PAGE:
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McInerney and Robbins
Robert McInerney, Ph.D. (l) and Brent Robbins, Ph.D. (r) are co-chairs of Society for Humanistic Psychology's fifth annual conference, "Person, Consciousness and Community."

Point Park University will host the Society for Humanistic Psychology's fifth annual conference in Pittsburgh March 29-April 1, 2012. "Person, Consciousness and Community" will bring together members of the Society, a division of the American Psychological Association, to discuss theoretical and practical applications of considering the person in the context of community. The public is invited to select panel discussions and events.

Early career psychologists and young faculty members and scholars are expected in record numbers, as the Society for Humanistic Psychology continues to see increasing interest from professionals early in their professions.

"Young practitioners are starting with a humanistic understanding of the person," says Brent Dean Robbins, Ph.D., coordinator of Point Park University's psychology program, and co-chair of the conference with Robert McInerney, Ph.D.

"There's a 'renaissance' in humanistic and existential psychology going on, and the annual conference reflects this. There will be much youthful energy and new voices being heard as young professionals come and present their work."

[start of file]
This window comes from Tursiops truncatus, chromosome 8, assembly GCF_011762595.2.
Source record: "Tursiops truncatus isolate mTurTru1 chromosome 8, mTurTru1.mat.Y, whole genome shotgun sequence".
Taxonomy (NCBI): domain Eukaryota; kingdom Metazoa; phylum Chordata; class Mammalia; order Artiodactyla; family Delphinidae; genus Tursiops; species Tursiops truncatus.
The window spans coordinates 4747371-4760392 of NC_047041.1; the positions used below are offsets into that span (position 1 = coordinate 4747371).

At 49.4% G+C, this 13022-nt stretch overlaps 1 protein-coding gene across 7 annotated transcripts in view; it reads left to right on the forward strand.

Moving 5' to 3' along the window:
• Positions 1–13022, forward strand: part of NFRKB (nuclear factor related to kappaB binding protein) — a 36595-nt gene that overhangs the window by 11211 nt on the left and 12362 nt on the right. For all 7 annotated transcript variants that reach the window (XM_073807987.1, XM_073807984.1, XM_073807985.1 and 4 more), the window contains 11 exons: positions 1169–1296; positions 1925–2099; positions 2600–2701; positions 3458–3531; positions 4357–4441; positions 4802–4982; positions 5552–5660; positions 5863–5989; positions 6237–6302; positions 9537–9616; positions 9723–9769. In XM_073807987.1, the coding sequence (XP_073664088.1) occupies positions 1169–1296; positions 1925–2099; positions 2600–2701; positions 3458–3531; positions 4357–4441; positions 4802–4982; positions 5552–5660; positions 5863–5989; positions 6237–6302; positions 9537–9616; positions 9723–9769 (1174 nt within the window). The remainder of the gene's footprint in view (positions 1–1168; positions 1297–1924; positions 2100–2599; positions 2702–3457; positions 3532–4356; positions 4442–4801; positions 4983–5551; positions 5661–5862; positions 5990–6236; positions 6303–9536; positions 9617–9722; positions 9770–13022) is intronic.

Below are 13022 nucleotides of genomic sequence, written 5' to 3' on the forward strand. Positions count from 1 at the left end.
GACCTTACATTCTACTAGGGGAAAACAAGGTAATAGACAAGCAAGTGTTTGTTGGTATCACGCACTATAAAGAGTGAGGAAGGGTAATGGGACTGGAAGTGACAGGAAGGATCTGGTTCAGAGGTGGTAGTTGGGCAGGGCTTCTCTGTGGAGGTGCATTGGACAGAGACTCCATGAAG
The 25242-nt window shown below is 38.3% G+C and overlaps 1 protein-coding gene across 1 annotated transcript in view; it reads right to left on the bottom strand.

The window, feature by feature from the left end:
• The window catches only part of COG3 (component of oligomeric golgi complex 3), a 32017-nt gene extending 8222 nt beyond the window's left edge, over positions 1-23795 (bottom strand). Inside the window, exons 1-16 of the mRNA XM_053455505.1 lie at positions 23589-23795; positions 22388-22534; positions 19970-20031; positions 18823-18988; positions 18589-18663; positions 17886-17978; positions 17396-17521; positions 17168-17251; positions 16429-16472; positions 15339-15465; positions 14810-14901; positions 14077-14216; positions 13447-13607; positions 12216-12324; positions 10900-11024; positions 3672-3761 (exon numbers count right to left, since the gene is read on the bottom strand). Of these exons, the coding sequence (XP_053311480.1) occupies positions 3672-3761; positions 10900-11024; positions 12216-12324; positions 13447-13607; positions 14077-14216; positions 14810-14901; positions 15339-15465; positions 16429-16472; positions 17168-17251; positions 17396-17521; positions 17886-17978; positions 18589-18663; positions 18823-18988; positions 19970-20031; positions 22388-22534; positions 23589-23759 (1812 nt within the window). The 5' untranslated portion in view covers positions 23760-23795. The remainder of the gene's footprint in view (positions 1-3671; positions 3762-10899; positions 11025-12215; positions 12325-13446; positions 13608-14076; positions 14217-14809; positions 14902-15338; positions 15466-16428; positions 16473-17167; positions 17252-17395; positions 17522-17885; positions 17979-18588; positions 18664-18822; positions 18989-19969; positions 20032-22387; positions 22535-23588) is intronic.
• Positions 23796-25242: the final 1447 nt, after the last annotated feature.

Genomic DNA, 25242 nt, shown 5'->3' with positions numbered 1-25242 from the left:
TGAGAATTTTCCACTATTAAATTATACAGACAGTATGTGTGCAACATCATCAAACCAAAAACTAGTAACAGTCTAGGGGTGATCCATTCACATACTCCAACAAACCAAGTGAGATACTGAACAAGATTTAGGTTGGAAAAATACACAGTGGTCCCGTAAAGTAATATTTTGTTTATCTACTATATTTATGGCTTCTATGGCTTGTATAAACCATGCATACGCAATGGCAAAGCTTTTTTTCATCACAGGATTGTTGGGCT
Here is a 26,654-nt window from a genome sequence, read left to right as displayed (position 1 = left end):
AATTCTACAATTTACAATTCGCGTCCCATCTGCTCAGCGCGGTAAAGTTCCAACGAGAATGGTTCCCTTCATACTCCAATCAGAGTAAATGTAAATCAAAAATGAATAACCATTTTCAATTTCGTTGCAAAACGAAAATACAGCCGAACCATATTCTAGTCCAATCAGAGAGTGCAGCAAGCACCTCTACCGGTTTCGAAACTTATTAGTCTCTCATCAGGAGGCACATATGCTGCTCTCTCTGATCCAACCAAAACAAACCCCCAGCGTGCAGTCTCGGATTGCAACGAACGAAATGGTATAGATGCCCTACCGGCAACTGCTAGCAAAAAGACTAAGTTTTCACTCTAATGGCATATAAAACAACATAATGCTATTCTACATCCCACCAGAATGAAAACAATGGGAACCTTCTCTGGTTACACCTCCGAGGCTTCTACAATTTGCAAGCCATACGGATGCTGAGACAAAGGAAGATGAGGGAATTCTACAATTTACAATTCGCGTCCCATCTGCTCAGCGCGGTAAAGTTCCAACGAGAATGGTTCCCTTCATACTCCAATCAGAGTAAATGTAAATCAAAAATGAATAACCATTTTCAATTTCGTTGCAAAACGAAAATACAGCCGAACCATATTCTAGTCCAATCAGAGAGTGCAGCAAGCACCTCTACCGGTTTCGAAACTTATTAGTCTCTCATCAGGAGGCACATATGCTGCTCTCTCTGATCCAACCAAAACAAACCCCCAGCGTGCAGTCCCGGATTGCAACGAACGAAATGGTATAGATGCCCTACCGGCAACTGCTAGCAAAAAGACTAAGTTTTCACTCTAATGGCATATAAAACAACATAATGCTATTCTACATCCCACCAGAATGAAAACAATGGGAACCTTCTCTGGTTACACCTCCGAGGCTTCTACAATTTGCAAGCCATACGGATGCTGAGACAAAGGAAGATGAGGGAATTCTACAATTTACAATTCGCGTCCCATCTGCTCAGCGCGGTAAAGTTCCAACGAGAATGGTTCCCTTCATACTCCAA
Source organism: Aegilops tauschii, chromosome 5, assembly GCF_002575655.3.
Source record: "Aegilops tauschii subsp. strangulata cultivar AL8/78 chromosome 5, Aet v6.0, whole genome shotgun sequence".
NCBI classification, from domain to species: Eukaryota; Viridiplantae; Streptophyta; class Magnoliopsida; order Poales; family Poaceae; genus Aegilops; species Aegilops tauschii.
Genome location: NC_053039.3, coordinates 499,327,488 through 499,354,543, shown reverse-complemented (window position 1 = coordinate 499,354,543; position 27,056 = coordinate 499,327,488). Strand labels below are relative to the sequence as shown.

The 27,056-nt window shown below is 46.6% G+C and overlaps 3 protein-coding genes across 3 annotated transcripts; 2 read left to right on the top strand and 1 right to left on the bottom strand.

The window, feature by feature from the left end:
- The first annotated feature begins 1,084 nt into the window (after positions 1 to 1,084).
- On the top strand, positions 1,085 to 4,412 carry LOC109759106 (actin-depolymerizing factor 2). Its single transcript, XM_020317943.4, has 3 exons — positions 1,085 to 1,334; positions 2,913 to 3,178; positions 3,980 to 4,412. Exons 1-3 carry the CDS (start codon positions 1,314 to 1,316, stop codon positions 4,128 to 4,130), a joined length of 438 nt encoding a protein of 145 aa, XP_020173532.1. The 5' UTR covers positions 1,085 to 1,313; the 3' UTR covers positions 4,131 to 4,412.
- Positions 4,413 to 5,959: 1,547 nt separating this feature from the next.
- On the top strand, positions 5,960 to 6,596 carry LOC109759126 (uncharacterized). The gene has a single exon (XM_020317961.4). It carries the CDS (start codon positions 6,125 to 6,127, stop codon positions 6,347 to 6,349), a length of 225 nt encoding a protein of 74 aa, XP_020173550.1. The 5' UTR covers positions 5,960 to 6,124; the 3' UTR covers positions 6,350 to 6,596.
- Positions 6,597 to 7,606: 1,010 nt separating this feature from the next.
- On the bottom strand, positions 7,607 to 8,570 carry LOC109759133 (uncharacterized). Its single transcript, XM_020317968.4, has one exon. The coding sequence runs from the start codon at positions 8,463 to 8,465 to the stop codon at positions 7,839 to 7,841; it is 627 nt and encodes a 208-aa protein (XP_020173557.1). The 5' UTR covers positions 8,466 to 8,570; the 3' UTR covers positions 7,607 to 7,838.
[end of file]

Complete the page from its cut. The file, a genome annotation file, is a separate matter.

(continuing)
The conference's keynote speakers will be:

  • Isaac Prilleltensky, Ph.D.
  • Constance Fischer, Ph.D.
  • Robert Stolorow, Ph.D.

A number of the symposiums and panel discussions will be open to the public, including these being held in the GRW Theatre on Point Park's downtown Pittsburgh campus:

All sessions emphasize the theme of community and the importance of healing relationships in the lives of individuals and in therapeutic environments.

"The emphasis on community is a natural extension of humanistic psychology because of its strength-based, prevention-focused emphasis on the well-being and thriving of persons," says Robbins.

The Point Park psychology professor co-authored the Society for Humanistic Psychology's open letter about proposed revisions to the "bible" of American psychiatry, the American Psychiatric Association's Diagnostic and Statistical Manual of Mental Disorders. The letter and online petition outlines concerns that the revisions could result in an increasing number of individuals being labeled as having mental health disorders, and given powerful psychiatric drugs, for behaviors that are within normal ranges. The proposed revisions are the subject of A Most Dangerous Manual: Division 32 Presidential Symposium during the conference.

A select number of students in Point Park University's psychology program and Confluence Psychology Alliance will present posters at the conference.

The complete schedule for "Person, Consciousness and Community" is available on the conference website. For more information, email Brent Dean Robbins or Robert McInerney.

Photo credit: Martha Rial